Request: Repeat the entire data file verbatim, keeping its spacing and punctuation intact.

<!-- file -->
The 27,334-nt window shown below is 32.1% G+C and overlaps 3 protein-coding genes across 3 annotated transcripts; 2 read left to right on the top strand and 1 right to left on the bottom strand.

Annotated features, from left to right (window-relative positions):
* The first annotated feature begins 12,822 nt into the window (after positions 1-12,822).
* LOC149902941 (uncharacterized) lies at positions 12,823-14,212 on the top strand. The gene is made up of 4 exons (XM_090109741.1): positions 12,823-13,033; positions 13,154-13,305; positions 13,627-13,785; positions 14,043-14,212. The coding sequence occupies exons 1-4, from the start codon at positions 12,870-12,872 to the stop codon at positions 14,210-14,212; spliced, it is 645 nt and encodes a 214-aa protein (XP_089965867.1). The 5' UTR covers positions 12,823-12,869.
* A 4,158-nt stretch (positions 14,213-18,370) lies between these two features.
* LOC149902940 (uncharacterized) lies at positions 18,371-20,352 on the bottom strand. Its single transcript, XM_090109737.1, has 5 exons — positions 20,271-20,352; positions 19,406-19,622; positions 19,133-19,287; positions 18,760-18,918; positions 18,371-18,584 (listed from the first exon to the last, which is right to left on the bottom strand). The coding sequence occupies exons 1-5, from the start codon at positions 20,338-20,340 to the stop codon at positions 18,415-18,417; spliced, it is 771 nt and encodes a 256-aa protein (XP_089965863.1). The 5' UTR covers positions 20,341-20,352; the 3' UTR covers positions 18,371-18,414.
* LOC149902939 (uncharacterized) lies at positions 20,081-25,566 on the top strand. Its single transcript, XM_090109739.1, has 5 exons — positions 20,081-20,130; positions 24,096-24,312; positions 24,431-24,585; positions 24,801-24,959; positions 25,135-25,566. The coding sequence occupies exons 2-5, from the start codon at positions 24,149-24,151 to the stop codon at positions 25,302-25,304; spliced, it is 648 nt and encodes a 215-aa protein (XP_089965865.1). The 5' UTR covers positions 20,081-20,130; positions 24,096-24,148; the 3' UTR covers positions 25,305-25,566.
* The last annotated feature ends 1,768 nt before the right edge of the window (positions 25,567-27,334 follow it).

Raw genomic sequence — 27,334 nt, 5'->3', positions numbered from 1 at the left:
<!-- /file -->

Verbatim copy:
The 27,334-nt window shown below is 32.1% G+C and overlaps 3 protein-coding genes across 3 annotated transcripts; 2 read left to right on the top strand and 1 right to left on the bottom strand.

Annotated features, from left to right (window-relative positions):
* The first annotated feature begins 12,822 nt into the window (after positions 1-12,822).
* LOC149902941 (uncharacterized) lies at positions 12,823-14,212 on the top strand. The gene is made up of 4 exons (XM_090109741.1): positions 12,823-13,033; positions 13,154-13,305; positions 13,627-13,785; positions 14,043-14,212. The coding sequence occupies exons 1-4, from the start codon at positions 12,870-12,872 to the stop codon at positions 14,210-14,212; spliced, it is 645 nt and encodes a 214-aa protein (XP_089965867.1). The 5' UTR covers positions 12,823-12,869.
* A 4,158-nt stretch (positions 14,213-18,370) lies between these two features.
* LOC149902940 (uncharacterized) lies at positions 18,371-20,352 on the bottom strand. Its single transcript, XM_090109737.1, has 5 exons — positions 20,271-20,352; positions 19,406-19,622; positions 19,133-19,287; positions 18,760-18,918; positions 18,371-18,584 (listed from the first exon to the last, which is right to left on the bottom strand). The coding sequence occupies exons 1-5, from the start codon at positions 20,338-20,340 to the stop codon at positions 18,415-18,417; spliced, it is 771 nt and encodes a 256-aa protein (XP_089965863.1). The 5' UTR covers positions 20,341-20,352; the 3' UTR covers positions 18,371-18,414.
* LOC149902939 (uncharacterized) lies at positions 20,081-25,566 on the top strand. Its single transcript, XM_090109739.1, has 5 exons — positions 20,081-20,130; positions 24,096-24,312; positions 24,431-24,585; positions 24,801-24,959; positions 25,135-25,566. The coding sequence occupies exons 2-5, from the start codon at positions 24,149-24,151 to the stop codon at positions 25,302-25,304; spliced, it is 648 nt and encodes a 215-aa protein (XP_089965865.1). The 5' UTR covers positions 20,081-20,130; positions 24,096-24,148; the 3' UTR covers positions 25,305-25,566.
* The last annotated feature ends 1,768 nt before the right edge of the window (positions 25,567-27,334 follow it).

Raw genomic sequence — 27,334 nt, 5'->3', positions numbered from 1 at the left: